Posted on May 2, 2014 at 11:17 AM
(BaseballStL) -- Wednesday’s outburst against very mediocre pitching aside, the St. Louis Cardinals’ offense has been an ugly exhibition of futility.
On any given night, over half the lineup is scraping the Mendoza line. 17 whiffs Tuesday night. Need a real eye opener? Until Wednesday’s game, Matt Adams had 34 hits and just 5 RBIs. Parse the stats anyway you want and it comes up the same.
Craig’s stroke may have returned if the last two games are any indication, and that may be the start of a turnaround which could remove some of the pressure from Johnny Peralta, John Jay, Peter Bourjos and Mark Ellis, none of whom are hitting his lifetime average.
Let’s hope so because as is evident so far, a sputtering offense manifests its malignancy in many ways besides the inability to score runs.
Pitchers, aware that they will get very little support, try to pitch too fine. They try to push hitters off the plate and hit more people, such as the Monday night’s Brewers game in which three opposing hitters were nailed.
The desire to avoid big innings means pitching to keep runners off base or pitching around good hitters. They attack the corners, fall behind in the count and either walk hitters or throw too many fastballs. More pitches means quicker exits and more bullpen work and by August, nobody can comb his hair.
The defense begins to feel that pressure as well because every base runner is a potential rally from which the team cannot recover. Errors mount and frustration grows. Outfield collisions, missed cut-off men, poor relay throws and bobbled ground balls mount.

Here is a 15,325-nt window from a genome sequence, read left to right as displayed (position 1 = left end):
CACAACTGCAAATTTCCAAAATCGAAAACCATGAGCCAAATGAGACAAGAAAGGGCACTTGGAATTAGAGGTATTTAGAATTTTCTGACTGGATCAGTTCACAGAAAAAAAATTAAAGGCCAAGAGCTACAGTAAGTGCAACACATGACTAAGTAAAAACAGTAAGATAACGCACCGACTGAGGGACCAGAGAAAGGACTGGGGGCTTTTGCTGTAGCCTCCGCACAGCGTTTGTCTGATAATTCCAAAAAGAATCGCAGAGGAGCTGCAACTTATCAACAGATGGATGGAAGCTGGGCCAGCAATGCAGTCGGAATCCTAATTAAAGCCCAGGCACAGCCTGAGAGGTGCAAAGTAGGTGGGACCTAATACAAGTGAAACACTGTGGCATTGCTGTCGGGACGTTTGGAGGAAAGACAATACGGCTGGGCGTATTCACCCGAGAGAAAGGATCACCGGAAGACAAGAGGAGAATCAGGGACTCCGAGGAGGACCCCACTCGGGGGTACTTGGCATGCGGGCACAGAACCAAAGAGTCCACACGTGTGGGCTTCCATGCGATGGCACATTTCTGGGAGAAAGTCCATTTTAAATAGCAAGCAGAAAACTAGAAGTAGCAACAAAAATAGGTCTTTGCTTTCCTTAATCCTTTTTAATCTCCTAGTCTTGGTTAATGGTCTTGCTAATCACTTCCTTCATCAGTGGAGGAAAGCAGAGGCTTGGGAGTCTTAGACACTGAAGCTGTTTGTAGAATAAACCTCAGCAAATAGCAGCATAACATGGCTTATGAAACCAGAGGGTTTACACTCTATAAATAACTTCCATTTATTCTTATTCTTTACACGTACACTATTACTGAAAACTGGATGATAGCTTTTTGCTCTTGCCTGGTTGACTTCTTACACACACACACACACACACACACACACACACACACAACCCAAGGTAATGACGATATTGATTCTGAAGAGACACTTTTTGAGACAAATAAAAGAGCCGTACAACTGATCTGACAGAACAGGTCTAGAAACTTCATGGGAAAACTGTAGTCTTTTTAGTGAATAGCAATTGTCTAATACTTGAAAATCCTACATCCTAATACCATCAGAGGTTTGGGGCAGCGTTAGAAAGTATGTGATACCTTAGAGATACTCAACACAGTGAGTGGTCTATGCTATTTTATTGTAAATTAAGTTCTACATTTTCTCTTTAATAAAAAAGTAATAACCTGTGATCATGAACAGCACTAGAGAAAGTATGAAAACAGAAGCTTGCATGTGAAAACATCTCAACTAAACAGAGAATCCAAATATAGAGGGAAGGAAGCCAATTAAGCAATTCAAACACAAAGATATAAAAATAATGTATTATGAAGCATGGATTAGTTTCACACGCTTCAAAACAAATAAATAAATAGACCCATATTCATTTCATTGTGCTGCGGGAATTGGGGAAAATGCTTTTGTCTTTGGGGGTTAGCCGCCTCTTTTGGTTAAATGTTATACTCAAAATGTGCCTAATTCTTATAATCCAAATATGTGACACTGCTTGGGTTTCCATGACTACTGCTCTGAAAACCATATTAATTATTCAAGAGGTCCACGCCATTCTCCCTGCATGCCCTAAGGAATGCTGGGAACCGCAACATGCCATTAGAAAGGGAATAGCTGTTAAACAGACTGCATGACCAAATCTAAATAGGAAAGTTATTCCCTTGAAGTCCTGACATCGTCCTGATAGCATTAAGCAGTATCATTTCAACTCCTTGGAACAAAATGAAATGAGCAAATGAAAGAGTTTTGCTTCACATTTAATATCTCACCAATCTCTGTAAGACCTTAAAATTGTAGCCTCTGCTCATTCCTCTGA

Base running blunders become more significant because the opportunity to score is so rare. Players feel pressure to “make something happen” and so feeble rallies die on the bases. In fact, the Cardinals have made more egregious base running mistakes so far this season than they did most of last season. The number of runners thrown out at on the bases is shockingly high for what is supposed to be a well-schooled team.
The final result of an inability to safely put games out of reach is that the consequence of every managerial decision is amplified. And, there are a lot more of them.
Manager Mike Matheny was not exposed in any meaningful way during last season’s glorious run. The team struggled in spots as all teams do in the long season, but never stopped scoring runs for significant periods. Decisions whether to bunt, whether to play the infield in or back, whether to go to the bullpen or stick with a starter are all the choices that either enhance a team’s opportunity to win or cost them dearly.
The fewer runs a team scores, the more meaningful virtually every pitch becomes and thus every decision.
Monday night, Matheny sent a struggling Michael Wacha back out in the seventh inning with a 3-0 lead which he quickly lost. Bunting Peter Bourjos with the winning run at second and no outs killed the inning when Matt Holliday was thrown out at third.
When a team is scoring runs, neither of those decisions arise, or are much less is significant.
An improving offense floats all boats and a lot of these problems vanish. But until that time, Matheny might be spending quite a few nights sleeping in his office, if he sleeps at all.